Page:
Robinson Crusoe (aka The Wild Life) (2D)
Cert: PG / 90 mins / Dir. Vincent Kesteloot & Ben Stassen / Trailer
Now I know this film had opened the previous week, and that I was watching it on the first weekend of Angry Birds, but when a 10am screening of a new kids movie plays to just three people (including me), it's not a great sign of consumer confidence. This doesn't necessarily reflect directly on the film, but it's definitely a marketing misfire…
So, animation studio nWave's retooling of Daniel Defoe's classic shipwreck tale is a brave punt, given the market for more modern fare, and the artistic license required for this facelift comes in the form of the island's talking animal inhabitants, as Robinson's tale is told retrospectively through a framing device, by his parrot Tuesday (do you see what they've done there?). Unfortunately, more attention seems to have gone into animating the film's creatures than it has the human characters (and there are plenty of humans on display, here). Normally I'd wonder if this could be a narrative twist, juxtaposing the audience's pre-conceived notions of reality, but the film's writing just doesn't back that up. nWave's work is detailed and textured enough, but it often has a stiff, jerky quality which feels like a videogame cut-scene rather than a feature movie presentation.
Other problems (okay, for me) include the fauna-contingent of the entire island's eco-system comprising of seven animals of completely separate species, although I suspect this was more for budgetary reasons than creative ones. This might also be the first adventure movie in history to 'kill the dog'. Not even Roland Emmerich's disaster flicks have got the cojones to go that far. And it may well be a plot point in the book (I can't remember and haven't checked, frankly), but it's not like this is a canonical retelling of the story which has to desperately cling to every other detail.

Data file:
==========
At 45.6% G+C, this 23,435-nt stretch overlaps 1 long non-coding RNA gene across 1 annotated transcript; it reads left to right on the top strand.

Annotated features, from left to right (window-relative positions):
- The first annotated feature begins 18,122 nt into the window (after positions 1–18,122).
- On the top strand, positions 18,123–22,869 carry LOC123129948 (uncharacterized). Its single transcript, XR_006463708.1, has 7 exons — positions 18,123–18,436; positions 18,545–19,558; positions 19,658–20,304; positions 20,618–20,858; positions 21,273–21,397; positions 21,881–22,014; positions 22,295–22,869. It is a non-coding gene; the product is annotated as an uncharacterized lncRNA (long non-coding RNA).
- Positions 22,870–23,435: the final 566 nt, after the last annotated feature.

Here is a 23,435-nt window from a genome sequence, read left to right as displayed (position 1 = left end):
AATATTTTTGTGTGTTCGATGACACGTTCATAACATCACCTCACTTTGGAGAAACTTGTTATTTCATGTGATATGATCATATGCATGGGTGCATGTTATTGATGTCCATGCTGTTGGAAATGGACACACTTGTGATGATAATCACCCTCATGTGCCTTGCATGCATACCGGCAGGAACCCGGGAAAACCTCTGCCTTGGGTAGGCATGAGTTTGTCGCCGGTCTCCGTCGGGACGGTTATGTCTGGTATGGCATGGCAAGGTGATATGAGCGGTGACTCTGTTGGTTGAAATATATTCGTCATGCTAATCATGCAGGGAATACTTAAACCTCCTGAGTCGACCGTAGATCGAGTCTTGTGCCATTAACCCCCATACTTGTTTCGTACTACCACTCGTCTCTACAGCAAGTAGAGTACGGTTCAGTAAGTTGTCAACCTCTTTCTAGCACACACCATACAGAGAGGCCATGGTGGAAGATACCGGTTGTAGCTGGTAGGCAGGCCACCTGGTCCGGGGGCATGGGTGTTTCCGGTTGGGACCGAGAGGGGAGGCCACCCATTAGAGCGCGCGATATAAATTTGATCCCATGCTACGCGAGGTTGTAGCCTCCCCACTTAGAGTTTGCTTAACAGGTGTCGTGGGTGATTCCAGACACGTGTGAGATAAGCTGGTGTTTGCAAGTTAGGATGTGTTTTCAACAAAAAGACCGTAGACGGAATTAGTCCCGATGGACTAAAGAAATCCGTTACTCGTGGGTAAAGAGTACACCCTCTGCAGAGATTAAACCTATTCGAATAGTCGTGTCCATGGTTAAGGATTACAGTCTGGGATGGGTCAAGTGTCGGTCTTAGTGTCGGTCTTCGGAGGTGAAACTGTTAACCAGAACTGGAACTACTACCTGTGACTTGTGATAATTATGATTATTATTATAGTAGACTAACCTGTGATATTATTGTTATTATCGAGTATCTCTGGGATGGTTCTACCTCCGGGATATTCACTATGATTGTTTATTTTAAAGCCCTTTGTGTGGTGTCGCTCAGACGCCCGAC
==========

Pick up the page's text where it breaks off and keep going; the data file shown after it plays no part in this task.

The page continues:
Best bit? Robinson's aforementioned dog, Aynsley, describing to the parrot in a Scottish accent that "his island" is called England (ie, not Britain, and certainly not Scotland*1). I don't imagine this apparent lack of attention to detail was orchestrated to piss off the viewers north of the border, but I've no doubt that's the effect it'll have.
Robinson Crusoe is sweet enough, and is a valiant effort at breathing new life into classic literature, but the spark of greatness just isn't there. It would probably make an interesting companion to the original work, but couldn't hope to replace it.
To be perfectly honest, you'd be better off spending the same money on The Angry Birds Movie and then asking yourself why video games seem to be winning out over books…
Mediocre animation like Capture The Flag or Home.
Don't know for sure, but I hope not.
Oh, probably not.
Level 1: Robinson Crusoe is vocally performed (in the English language-version of the film, at least) by Yuri Lowenthal, who provided voice-work in Star Wars: The Old Republic.
No, it counts. No, you shut up.
*1 Robinson himself isn't Scottish, you understand. He just has an apparently Scottish dog who doesn't know what Scotland is.
• ^^^ That's dry, British humour, and most likely sarcasm or facetiousness.
• Yen's blog contains harsh language and even harsher notions of propriety. Reader discretion is advised.
• This is a personal blog. The views and opinions expressed here represent my own thoughts (at the time of writing) and not those of the people, institutions or organisations that I may or may not be related with unless stated explicitly.